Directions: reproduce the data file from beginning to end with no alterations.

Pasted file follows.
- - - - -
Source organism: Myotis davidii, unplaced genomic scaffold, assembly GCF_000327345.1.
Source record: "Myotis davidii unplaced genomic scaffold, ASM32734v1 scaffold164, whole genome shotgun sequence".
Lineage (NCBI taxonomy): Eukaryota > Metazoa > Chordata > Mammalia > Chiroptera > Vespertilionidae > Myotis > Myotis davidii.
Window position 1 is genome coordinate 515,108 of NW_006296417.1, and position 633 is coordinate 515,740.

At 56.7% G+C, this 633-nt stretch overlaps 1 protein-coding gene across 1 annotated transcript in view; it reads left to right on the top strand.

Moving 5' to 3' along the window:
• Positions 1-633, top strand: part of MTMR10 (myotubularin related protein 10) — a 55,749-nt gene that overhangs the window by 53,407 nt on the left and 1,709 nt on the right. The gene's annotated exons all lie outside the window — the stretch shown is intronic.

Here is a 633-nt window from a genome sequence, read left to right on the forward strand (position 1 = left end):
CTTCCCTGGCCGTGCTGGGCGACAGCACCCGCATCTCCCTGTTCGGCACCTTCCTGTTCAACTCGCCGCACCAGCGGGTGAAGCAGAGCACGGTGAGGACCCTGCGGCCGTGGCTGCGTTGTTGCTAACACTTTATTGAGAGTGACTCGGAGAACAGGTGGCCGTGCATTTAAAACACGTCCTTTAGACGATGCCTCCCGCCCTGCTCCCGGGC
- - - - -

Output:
Source organism: Myotis davidii, unplaced genomic scaffold, assembly GCF_000327345.1.
Source record: "Myotis davidii unplaced genomic scaffold, ASM32734v1 scaffold164, whole genome shotgun sequence".
Lineage (NCBI taxonomy): Eukaryota > Metazoa > Chordata > Mammalia > Chiroptera > Vespertilionidae > Myotis > Myotis davidii.
Window position 1 is genome coordinate 515,108 of NW_006296417.1, and position 633 is coordinate 515,740.

At 56.7% G+C, this 633-nt stretch overlaps 1 protein-coding gene across 1 annotated transcript in view; it reads left to right on the top strand.

Moving 5' to 3' along the window:
• Positions 1-633, top strand: part of MTMR10 (myotubularin related protein 10) — a 55,749-nt gene that overhangs the window by 53,407 nt on the left and 1,709 nt on the right. The gene's annotated exons all lie outside the window — the stretch shown is intronic.

Here is a 633-nt window from a genome sequence, read left to right on the forward strand (position 1 = left end):
CTTCCCTGGCCGTGCTGGGCGACAGCACCCGCATCTCCCTGTTCGGCACCTTCCTGTTCAACTCGCCGCACCAGCGGGTGAAGCAGAGCACGGTGAGGACCCTGCGGCCGTGGCTGCGTTGTTGCTAACACTTTATTGAGAGTGACTCGGAGAACAGGTGGCCGTGCATTTAAAACACGTCCTTTAGACGATGCCTCCCGCCCTGCTCCCGGGC